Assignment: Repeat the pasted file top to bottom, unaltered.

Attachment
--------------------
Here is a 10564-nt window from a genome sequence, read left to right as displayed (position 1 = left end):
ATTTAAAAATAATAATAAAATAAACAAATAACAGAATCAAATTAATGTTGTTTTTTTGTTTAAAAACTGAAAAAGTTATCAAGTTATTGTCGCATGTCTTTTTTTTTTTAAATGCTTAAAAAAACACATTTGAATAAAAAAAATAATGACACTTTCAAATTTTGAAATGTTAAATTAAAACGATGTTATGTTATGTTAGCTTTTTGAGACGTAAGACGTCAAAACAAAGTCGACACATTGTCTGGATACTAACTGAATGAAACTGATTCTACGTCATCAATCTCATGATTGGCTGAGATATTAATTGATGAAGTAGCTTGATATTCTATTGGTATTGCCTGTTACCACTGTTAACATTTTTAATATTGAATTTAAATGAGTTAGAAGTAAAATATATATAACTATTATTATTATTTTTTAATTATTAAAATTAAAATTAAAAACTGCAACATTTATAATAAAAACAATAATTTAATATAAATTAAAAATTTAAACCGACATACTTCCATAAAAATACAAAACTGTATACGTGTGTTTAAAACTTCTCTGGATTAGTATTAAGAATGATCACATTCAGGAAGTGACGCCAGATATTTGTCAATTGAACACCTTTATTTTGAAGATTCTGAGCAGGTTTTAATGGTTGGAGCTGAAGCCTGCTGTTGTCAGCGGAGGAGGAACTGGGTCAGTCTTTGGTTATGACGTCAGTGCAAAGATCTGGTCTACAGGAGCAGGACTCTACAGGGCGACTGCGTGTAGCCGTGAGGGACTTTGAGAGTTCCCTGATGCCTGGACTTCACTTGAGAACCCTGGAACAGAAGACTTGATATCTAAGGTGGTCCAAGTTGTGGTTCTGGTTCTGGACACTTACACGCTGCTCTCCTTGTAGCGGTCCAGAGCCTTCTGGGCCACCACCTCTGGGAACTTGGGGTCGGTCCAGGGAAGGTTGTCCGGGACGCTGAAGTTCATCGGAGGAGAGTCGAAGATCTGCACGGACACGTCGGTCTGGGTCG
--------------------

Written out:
Here is a 10564-nt window from a genome sequence, read left to right as displayed (position 1 = left end):
ATTTAAAAATAATAATAAAATAAACAAATAACAGAATCAAATTAATGTTGTTTTTTTGTTTAAAAACTGAAAAAGTTATCAAGTTATTGTCGCATGTCTTTTTTTTTTTAAATGCTTAAAAAAACACATTTGAATAAAAAAAATAATGACACTTTCAAATTTTGAAATGTTAAATTAAAACGATGTTATGTTATGTTAGCTTTTTGAGACGTAAGACGTCAAAACAAAGTCGACACATTGTCTGGATACTAACTGAATGAAACTGATTCTACGTCATCAATCTCATGATTGGCTGAGATATTAATTGATGAAGTAGCTTGATATTCTATTGGTATTGCCTGTTACCACTGTTAACATTTTTAATATTGAATTTAAATGAGTTAGAAGTAAAATATATATAACTATTATTATTATTTTTTAATTATTAAAATTAAAATTAAAAACTGCAACATTTATAATAAAAACAATAATTTAATATAAATTAAAAATTTAAACCGACATACTTCCATAAAAATACAAAACTGTATACGTGTGTTTAAAACTTCTCTGGATTAGTATTAAGAATGATCACATTCAGGAAGTGACGCCAGATATTTGTCAATTGAACACCTTTATTTTGAAGATTCTGAGCAGGTTTTAATGGTTGGAGCTGAAGCCTGCTGTTGTCAGCGGAGGAGGAACTGGGTCAGTCTTTGGTTATGACGTCAGTGCAAAGATCTGGTCTACAGGAGCAGGACTCTACAGGGCGACTGCGTGTAGCCGTGAGGGACTTTGAGAGTTCCCTGATGCCTGGACTTCACTTGAGAACCCTGGAACAGAAGACTTGATATCTAAGGTGGTCCAAGTTGTGGTTCTGGTTCTGGACACTTACACGCTGCTCTCCTTGTAGCGGTCCAGAGCCTTCTGGGCCACCACCTCTGGGAACTTGGGGTCGGTCCAGGGAAGGTTGTCCGGGACGCTGAAGTTCATCGGAGGAGAGTCGAAGATCTGCACGGACACGTCGGTCTGGGTCG